By Langston Curtis, Social Media Staff
The nation tuned in tonight to watch President Obama deliver his 2013 State of the Union address. Here are some of the observations I made as a viewer.
President Obama appears to have regained some of that contagious optimism that catapulted him into the Presidency four years ago.
The President made an aggressive push for a variety of new liberal social service programs, such as a promise that all American children will be provided with a quality pre-school education, enticing fiscal conservatives with the results of a study showing that every dollar spent on a persons early childhood education will correlate to an additional seven dollars in economic productivity during adulthood.
President Obama made a passionate demand to the assembled legislators that they act on proposed federal gun control laws. His emotionally charged appeal, laced with the personal stories of parents who lost their daughter, and a police officer who was shot twelve times by a madman on a killing spree resonated as the most powerful moment of the evening. This storngly supported his demand to legislators to work together to at least attempt to stop such senseless violence.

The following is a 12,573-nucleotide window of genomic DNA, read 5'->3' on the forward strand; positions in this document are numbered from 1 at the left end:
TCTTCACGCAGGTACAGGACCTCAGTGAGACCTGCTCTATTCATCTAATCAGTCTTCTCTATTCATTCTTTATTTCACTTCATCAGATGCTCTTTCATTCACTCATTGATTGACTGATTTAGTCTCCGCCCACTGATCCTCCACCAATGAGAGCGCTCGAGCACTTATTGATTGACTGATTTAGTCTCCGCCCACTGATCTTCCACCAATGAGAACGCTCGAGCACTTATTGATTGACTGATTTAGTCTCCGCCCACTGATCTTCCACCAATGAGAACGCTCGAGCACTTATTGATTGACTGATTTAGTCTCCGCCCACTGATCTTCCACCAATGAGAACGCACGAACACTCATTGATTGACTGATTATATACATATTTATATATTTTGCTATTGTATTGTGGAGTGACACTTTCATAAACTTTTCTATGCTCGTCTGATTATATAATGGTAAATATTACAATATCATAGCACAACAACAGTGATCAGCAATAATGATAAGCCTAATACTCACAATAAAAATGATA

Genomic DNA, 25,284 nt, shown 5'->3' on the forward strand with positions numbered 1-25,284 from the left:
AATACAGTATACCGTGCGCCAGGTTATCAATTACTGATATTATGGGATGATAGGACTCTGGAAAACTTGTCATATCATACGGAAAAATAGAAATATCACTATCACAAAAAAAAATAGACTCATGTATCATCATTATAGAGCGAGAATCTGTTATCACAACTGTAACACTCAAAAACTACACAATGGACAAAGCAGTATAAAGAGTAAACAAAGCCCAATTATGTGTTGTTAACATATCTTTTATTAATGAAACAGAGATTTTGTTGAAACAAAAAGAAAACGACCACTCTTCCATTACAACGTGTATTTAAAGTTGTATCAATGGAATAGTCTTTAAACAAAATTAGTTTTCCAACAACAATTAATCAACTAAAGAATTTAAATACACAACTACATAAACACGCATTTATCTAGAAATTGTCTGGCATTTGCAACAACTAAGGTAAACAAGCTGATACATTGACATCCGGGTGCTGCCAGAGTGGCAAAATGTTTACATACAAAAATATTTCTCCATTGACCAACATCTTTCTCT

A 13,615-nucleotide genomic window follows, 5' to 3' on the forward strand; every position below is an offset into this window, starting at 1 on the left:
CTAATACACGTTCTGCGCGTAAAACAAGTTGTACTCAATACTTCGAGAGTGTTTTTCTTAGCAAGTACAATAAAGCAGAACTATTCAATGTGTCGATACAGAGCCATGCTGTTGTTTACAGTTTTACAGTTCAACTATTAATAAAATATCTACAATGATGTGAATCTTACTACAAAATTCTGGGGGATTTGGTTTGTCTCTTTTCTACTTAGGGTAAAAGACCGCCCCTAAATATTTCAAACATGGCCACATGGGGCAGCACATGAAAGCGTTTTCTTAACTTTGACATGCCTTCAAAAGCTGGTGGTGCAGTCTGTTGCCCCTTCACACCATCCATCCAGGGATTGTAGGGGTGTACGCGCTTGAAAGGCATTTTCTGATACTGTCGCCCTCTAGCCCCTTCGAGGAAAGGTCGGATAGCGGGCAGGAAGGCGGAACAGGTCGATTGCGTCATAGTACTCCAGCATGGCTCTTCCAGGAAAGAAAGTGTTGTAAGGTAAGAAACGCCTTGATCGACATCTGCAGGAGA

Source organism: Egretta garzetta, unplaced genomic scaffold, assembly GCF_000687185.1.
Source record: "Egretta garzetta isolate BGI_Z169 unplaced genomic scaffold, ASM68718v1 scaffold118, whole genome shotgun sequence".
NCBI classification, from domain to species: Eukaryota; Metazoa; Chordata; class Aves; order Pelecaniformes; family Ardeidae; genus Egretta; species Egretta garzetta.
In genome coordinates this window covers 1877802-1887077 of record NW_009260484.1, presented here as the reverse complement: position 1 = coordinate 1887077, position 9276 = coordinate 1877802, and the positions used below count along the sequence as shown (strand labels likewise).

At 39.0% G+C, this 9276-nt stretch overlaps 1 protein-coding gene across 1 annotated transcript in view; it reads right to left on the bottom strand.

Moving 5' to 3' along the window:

Supporters and skeptics alike took to Twitter to offer their opinions. Apparently, in droves. According to Twitter’s Government and Politics Team, the Twitter-sphere exploded with 1.36 million tweets referencing the State of the Union and the speech’s official hashtag, #SOTU. What could all those people have to say about the Statue of the Union address? Well, I have compiled some interesting, funny and strange tweets for you here.
By Brandon Lewis, Staff Writer
In the wake of the second deadliest shooting in American history, Americans are partaking in a heated debate over the future of gun control. Many are calling for legislation that would address the gun control issue head-on while others believe that little could be done to appease the national violence. Several days before his second inauguration, Barack Obama released his plan to reduce gun violence.